84% The Princess and the Frog (2009) The nineteen-twenties jazz-age setting and the primal-adventure storytelling are boilerplate Disney, scrubbed clean of any real local color. ‐ New Yorker
Posted Nov 26, 2013
78% Harry Potter and the Order of the Phoenix (2007) By focussing the story on Harry (a leaner and slightly meaner Daniel Radcliffe) and his exploits, Yates dispenses with many of the novel's subplots and is able to push the story forward, ominously foreshadowing the dark times to come. ‐ New Yorker
Posted Nov 26, 2013
66% Thor: The Dark World (2013) A wildly uneven but entertaining sequel to one of Marvel Comics' most enduring franchises. ‐ New Yorker
Posted Nov 25, 2013
28% Charlie Countryman (2013) LaBeouf, who throws himself whole-heartedly into every role regardless of its worth, is a fearless and fascinating actor, and his sincerity holds the entire sleazy mess together. ‐ New Yorker
Posted Nov 25, 2013
87% Kung Fu Panda (2008) The animation work is dazzling; it's lovingly detailed without being overdone (particularly the opening sequence, which is hand-drawn and looks like prints struck from ancient woodblocks). ‐ New Yorker
Posted Nov 22, 2013
85% Bridge to Terabithia (2007) The special effects suggest a Narnia-like romp, but the movie has a darker, more sorrowful landscape to explore and it does so brilliantly, with true nuance and heartfelt sincerity. ‐ New Yorker
Posted Nov 22, 2013
98% How to Train Your Dragon (2010) Smartly dispensing with the usual hubbub of pop references that dot many of these films, the movie offers touching, quiet moments and imaginative, high-flying beauty. It's fantastically entertaining. ‐ New Yorker
Posted Nov 19, 2013
46% Last Vegas (2013) The film, directed by Jon Turteltaub, has an easy but mediocre charm. ‐ New Yorker
Posted Nov 11, 2013
89% Zombieland (2009) Woody Harrelson has a rip-roaring time in this comic splatterfest as a redneck from hell who is out to kill zombies. It's the kind of genre acting that doesn't get much notice, but it's a gleeful rampage of a performance. ‐ New Yorker
Posted Oct 8, 2013
98% Let the Right One In (2008) A remarkably moving horror tale, about a pale, bullied twelve-year-old boy (Kåre Hedebrant) and his first love (Lina Leandersson), who happens to be a vampire. ‐ New Yorker
Posted Oct 7, 2013
92% The Devil's Backbone (El Espinazo del diablo) (2001) Del Toro's elegant pacing and gothic touches imbue the proceedings with a cool mystery. ‐ New Yorker
Posted Oct 7, 2013
92% Drag Me to Hell (2009) Playful and relentlessly scary. ‐ New Yorker
Posted Aug 4, 2013
91% Harry Potter and the Prisoner of Azkaban (2004) Just like the books that the films are based on, this franchise gets better with each installment. ‐ New Yorker
Posted Aug 3, 2013
88% Nico Icon (1995) With extraordinary technique, Ofteringer paints a moody, melancholy picture of a legend who decayed into the ghost of herself. ‐ New Yorker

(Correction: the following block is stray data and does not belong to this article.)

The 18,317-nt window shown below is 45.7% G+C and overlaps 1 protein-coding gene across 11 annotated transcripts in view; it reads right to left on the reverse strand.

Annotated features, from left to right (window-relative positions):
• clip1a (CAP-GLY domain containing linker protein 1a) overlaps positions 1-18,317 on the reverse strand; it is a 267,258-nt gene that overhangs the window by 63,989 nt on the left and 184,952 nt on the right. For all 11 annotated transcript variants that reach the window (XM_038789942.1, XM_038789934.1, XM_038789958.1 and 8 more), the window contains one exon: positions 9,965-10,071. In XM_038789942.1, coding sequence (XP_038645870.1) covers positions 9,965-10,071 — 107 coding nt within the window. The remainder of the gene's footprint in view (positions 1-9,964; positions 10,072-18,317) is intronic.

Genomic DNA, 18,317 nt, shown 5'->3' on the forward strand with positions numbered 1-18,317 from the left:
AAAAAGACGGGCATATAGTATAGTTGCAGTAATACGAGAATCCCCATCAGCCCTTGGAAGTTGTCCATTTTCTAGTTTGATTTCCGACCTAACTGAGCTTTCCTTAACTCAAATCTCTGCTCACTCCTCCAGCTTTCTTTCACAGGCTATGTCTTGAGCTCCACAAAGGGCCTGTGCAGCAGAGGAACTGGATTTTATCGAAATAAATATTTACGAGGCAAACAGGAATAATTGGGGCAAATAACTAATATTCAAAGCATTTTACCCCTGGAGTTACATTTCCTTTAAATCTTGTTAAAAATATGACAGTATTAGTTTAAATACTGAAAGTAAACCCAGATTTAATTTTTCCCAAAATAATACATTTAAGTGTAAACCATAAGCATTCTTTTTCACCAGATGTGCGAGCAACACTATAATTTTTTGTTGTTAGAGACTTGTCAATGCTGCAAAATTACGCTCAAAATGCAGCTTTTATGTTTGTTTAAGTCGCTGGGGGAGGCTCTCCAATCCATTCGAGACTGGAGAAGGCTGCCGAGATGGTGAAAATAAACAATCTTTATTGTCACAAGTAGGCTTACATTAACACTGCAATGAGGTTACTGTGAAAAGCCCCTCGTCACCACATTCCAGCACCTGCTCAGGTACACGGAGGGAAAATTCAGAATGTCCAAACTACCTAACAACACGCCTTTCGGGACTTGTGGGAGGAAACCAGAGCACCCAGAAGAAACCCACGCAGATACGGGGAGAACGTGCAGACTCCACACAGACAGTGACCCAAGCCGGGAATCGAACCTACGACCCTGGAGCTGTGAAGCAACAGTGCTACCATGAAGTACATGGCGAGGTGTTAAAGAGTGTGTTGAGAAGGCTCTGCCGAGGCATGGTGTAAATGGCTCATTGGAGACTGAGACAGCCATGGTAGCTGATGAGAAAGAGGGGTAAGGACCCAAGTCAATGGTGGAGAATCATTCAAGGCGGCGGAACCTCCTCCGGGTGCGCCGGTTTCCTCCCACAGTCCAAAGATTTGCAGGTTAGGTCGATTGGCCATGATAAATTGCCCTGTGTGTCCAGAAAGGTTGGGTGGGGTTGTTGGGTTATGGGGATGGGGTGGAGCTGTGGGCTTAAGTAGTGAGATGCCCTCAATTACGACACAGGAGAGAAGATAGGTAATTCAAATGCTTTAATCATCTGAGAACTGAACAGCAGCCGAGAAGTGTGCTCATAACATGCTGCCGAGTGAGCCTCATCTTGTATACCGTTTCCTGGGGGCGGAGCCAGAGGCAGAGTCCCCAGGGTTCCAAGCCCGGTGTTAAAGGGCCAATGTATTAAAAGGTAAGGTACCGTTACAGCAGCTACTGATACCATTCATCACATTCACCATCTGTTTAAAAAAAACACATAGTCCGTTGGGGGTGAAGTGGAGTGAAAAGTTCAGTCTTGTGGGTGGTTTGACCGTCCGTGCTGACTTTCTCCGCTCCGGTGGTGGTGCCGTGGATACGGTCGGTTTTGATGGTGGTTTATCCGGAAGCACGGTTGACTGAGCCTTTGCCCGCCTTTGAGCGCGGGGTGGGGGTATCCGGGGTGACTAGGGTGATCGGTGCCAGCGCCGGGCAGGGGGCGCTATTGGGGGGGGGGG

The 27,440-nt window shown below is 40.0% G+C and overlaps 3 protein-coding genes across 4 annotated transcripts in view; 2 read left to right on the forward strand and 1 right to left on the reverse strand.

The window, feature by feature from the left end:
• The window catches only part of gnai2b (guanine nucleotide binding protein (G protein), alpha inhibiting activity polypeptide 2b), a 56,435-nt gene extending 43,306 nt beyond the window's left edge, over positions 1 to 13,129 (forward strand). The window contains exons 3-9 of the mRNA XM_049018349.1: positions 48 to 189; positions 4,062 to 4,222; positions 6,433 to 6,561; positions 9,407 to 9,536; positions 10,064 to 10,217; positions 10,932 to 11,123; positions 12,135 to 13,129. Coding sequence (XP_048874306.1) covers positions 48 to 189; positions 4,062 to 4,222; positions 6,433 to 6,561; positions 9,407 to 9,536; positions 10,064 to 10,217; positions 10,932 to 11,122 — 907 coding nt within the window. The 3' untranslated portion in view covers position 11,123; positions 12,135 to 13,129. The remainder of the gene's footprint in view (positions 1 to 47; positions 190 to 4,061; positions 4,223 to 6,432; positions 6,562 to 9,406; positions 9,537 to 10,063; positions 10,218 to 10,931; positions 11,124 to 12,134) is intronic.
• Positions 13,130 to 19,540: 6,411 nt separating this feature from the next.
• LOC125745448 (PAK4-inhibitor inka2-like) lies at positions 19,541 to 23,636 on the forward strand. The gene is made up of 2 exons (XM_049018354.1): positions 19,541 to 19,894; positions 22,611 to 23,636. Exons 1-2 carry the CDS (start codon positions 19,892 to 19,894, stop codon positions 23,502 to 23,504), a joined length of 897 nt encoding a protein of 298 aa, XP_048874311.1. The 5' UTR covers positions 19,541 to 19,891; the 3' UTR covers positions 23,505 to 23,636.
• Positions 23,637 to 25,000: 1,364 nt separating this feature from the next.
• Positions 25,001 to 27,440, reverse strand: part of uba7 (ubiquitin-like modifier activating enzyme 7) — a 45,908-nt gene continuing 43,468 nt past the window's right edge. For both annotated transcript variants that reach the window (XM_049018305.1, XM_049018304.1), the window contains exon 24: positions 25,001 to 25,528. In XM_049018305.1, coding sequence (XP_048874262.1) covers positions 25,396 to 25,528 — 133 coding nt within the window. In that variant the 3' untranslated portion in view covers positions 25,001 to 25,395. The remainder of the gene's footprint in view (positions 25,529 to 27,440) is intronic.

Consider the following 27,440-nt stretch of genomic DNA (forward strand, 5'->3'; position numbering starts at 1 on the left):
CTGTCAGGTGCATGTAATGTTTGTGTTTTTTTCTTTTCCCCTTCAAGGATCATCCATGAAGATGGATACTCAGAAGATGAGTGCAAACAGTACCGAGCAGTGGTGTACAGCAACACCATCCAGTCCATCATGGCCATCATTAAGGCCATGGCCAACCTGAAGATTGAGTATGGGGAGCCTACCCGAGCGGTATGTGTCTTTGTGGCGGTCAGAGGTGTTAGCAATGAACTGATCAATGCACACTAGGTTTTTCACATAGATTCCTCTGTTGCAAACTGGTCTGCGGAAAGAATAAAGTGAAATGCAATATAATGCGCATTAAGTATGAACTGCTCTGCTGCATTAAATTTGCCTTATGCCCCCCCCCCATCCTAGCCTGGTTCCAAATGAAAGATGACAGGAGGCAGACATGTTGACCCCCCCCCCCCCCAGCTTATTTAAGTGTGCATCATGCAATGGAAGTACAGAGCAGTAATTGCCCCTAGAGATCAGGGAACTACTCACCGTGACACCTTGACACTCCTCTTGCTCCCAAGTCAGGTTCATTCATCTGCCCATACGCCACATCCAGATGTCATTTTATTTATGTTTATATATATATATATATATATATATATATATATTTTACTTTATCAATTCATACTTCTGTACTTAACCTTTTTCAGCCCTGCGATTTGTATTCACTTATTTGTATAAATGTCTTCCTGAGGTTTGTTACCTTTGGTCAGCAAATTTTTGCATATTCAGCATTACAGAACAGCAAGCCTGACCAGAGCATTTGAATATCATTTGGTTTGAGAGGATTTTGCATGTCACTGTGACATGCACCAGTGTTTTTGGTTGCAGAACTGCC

Posted Aug 2, 2013
86% The Conjuring (2013) Wan ... builds the many bumps in the night into a small Hitchcockian symphony of terror by way of long, eerie tracking shots, dramatic silences, and sudden scares that are frighteningly immersive. ‐ New Yorker
Posted Jul 29, 2013
73% Despicable Me 2 (2013) This is one of those rarities, an animated sequel that improves on the original. ‐ New Yorker
Posted Jul 15, 2013
92% Big Star: Nothing Can Hurt Me (2013) [Documents] the band's coming together and falling apart and [offers] a passionate tribute to its brilliant, beautiful music. ‐ New Yorker
Posted Jul 15, 2013
99% 20 Feet From Stardom (2013) This spirited, thoughtful look at unheralded but ubiquitous artists gives supreme credit where credit is due. ‐ New Yorker
Posted Jul 1, 2013
14% Jade (1995) Writer Joe Eszterhas's follow-up to his Showgirls fiasco is every bit as hopeless, and this time he takes some good actors down with him. ‐ New Yorker
Posted Jun 12, 2013
72% Beavis and Butt-head Do America (1996) Its idiocy is irresistible. ‐ New Yorker
Posted May 3, 2013
32% Hackers (1995) The story is negligible, but it offers the same order of fun as a good rock video: the marriage of images and music. ‐ New Yorker
Posted May 3, 2013
38% Tank Girl (1995) Lori Petty does her tough-talking best to breathe some life into the comic-book action, but it's not enough. ‐ New Yorker
Posted May 3, 2013
98% The Secret of Roan Inish (1995) The rhythms are placid and the camerawork (by Haskell Wexler) is simple and unfussy. The film's a charm. ‐ New Yorker
Posted May 3, 2013
85% Hellboy II: The Golden Army (Hellboy 2) (2008) This film is happy to coast on its good humor and brilliant action pieces. Fair enough, since del Toro has taken the poetry of some of his best work and butched it up, creating some of the most amazing-looking creatures and battles of his career. ‐ New Yorker
Posted Apr 15, 2013
61% Evil Dead (2013) An effectively relentless gore-fest. ‐ New Yorker
Posted Apr 15, 2013
81% Hellboy (2004) When the movie's story line concentrates on the character of Hellboy and his relationships with those important to him, the film becomes a unique romp, with an exciting yet vulnerable superhero at the center who just happens to be the spawn of Satan. ‐ New Yorker
Posted Apr 14, 2013